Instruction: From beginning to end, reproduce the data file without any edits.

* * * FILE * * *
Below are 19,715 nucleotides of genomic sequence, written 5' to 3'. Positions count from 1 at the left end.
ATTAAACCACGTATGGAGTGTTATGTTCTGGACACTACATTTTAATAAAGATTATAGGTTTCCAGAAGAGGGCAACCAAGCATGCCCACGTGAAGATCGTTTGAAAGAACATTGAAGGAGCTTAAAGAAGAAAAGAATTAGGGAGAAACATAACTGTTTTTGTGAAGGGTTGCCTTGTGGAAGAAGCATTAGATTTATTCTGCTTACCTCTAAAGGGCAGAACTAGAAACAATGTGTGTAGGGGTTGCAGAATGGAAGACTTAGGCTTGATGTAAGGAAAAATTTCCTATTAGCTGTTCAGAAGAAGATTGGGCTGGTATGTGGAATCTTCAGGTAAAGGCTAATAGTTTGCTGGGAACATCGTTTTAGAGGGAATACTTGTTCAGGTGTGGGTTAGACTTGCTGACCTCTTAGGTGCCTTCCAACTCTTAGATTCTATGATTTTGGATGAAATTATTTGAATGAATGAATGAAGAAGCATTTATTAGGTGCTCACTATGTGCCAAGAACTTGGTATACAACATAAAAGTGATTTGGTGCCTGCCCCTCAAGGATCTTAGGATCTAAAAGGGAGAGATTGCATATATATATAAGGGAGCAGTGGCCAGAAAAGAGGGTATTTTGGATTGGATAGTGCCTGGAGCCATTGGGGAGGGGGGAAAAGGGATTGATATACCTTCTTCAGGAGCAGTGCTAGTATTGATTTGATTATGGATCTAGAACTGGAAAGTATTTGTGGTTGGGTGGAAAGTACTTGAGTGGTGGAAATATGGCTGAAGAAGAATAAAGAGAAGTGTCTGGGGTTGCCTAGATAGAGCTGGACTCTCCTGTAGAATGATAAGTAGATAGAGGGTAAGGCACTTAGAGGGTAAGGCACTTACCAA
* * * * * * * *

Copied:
Below are 19,715 nucleotides of genomic sequence, written 5' to 3'. Positions count from 1 at the left end.
ATTAAACCACGTATGGAGTGTTATGTTCTGGACACTACATTTTAATAAAGATTATAGGTTTCCAGAAGAGGGCAACCAAGCATGCCCACGTGAAGATCGTTTGAAAGAACATTGAAGGAGCTTAAAGAAGAAAAGAATTAGGGAGAAACATAACTGTTTTTGTGAAGGGTTGCCTTGTGGAAGAAGCATTAGATTTATTCTGCTTACCTCTAAAGGGCAGAACTAGAAACAATGTGTGTAGGGGTTGCAGAATGGAAGACTTAGGCTTGATGTAAGGAAAAATTTCCTATTAGCTGTTCAGAAGAAGATTGGGCTGGTATGTGGAATCTTCAGGTAAAGGCTAATAGTTTGCTGGGAACATCGTTTTAGAGGGAATACTTGTTCAGGTGTGGGTTAGACTTGCTGACCTCTTAGGTGCCTTCCAACTCTTAGATTCTATGATTTTGGATGAAATTATTTGAATGAATGAATGAAGAAGCATTTATTAGGTGCTCACTATGTGCCAAGAACTTGGTATACAACATAAAAGTGATTTGGTGCCTGCCCCTCAAGGATCTTAGGATCTAAAAGGGAGAGATTGCATATATATATAAGGGAGCAGTGGCCAGAAAAGAGGGTATTTTGGATTGGATAGTGCCTGGAGCCATTGGGGAGGGGGGAAAAGGGATTGATATACCTTCTTCAGGAGCAGTGCTAGTATTGATTTGATTATGGATCTAGAACTGGAAAGTATTTGTGGTTGGGTGGAAAGTACTTGAGTGGTGGAAATATGGCTGAAGAAGAATAAAGAGAAGTGTCTGGGGTTGCCTAGATAGAGCTGGACTCTCCTGTAGAATGATAAGTAGATAGAGGGTAAGGCACTTAGAGGGTAAGGCACTTACCAA